College admissions process applying stress

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Photo courtesy of Cornell.edu

Aastha Bansal and Inaya Khan

With the fall season unraveling and reaching its peak, it isn’t uncommon for high schools across America to be buzzing with seniors anxious to submit their college applications before impending deadlines.
In recent years, it seems that stress about college applications is reaching an all-time high, not only consuming students’ lives for longer periods of time but also beginning much earlier than it used to be.
As high school students, it is safe to say that we can attest to this observation.
For many students (including ourselves), early decision deadlines seem like the route to go when applying to Ivy League or top-tier schools because they can slightly increase chances of admission due to the declaration of commitment one makes if accepted to the school.
Although these deadlines are useful in increasing chances of acceptance, they can also be the source of increased stress because they decrease application time by one-to-two months. The additional stress of completing application questions, supplemental essays, and obtaining recommendation letters and transcripts for an early deadline while also attempting to maintain current senior grades can result in a completely hectic state of mind that can be overwhelming.
It’s nerve-wracking to accurately portray who you are as an individual and what you have done for the past four years of life to appeal to the admissions committee, who simply makes a life-changing decision in the span of a few minutes.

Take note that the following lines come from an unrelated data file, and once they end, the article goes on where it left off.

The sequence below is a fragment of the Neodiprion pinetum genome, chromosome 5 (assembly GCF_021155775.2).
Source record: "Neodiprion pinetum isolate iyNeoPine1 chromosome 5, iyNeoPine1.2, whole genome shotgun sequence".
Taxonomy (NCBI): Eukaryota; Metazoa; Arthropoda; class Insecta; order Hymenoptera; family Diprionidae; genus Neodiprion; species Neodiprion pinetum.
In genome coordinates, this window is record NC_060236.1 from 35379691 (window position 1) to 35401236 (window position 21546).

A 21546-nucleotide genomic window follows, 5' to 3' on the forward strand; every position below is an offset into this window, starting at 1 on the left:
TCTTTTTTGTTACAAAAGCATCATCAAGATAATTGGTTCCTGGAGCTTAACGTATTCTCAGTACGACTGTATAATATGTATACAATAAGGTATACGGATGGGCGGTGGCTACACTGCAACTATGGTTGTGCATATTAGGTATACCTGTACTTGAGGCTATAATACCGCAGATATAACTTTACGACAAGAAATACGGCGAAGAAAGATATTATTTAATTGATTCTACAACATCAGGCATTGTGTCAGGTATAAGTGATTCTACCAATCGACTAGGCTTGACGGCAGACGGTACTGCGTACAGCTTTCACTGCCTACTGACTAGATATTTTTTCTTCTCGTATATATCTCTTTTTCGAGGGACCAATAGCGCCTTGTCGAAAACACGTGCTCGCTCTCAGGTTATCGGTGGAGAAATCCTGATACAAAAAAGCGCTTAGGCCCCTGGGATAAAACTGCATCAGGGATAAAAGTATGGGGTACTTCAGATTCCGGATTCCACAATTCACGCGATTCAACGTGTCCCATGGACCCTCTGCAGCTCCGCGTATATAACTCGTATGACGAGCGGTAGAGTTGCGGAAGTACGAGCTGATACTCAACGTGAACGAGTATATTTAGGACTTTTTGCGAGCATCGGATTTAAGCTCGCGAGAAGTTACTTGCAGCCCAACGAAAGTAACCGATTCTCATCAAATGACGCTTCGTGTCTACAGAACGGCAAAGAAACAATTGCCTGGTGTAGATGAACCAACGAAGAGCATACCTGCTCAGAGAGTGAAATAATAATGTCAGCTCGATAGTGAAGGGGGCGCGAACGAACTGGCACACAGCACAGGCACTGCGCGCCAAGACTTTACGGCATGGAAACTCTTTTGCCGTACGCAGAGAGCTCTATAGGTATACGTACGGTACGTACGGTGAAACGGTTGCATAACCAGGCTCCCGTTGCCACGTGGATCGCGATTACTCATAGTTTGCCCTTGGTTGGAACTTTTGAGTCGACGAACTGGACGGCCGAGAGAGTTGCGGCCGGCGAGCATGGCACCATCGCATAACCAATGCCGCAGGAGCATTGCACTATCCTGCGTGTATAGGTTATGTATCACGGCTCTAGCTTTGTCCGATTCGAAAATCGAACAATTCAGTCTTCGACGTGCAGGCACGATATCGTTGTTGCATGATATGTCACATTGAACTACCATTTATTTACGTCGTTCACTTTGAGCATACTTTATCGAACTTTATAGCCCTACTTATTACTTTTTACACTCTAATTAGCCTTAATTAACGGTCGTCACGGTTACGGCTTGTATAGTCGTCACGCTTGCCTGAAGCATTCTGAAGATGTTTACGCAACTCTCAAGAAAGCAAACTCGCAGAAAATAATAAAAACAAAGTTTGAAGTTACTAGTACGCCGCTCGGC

Concurrently, it also seems that the crackdown of certain colleges with their narrowing acceptance rates, higher SAT/ACT score requirements, and increased selectiveness is also a source of heightened worry. With higher-ranking schools becoming increasingly difficult to be accepted into, competition and tension is elevated between students, and the need to attain such lofty goals can sometimes have an adverse effect on mental, and thus physical, health. Students take on more accelerated classes, extracurriculars, and volunteer hours than they can bear, and, in turn, reach a burnout point that seems to become earlier and earlier as the years progress. School can become nothing more than a checklist of items to complete, and many students find themselves mindlessly completing assignments just to get by instead of actually retaining and learning information.
Even after completing such heavy workloads and attaining some of the highest numbers possible, whether it be in grades, test scores, or volunteer hours, it can still feel like it is not enough for admission into certain schools. Sometimes it seems as if you must have created a multibillion-dollar business or been a gold medalist in the Olympics to gain acceptance into these elite schools. This then raises the question of whether increasing the stakes for college admissions is truly a useful process to locate the most gifted applicants, or if it is simply stripping students of their initial purpose of learning and creating excessive pressure to reach an unattainable perfect standard.
While all of this sounds extremely negative in nature, there is a positive side to college applications after all. Although experiencing the challenges of applying to college can be isolating at times, it helps to realize that hundreds of thousands of students across the world are experiencing the exact same thing.
The shared struggles and feelings of pressure help bring peers closer together and create a network of support and understanding that can make the process a lot less overwhelming.
After all, it is important to remember that it doesn’t matter where you go to college, but rather what you make out of your experience there. Ultimately, it comes down to your commitment, hard work, and how you take advantage of the opportunities presented to you.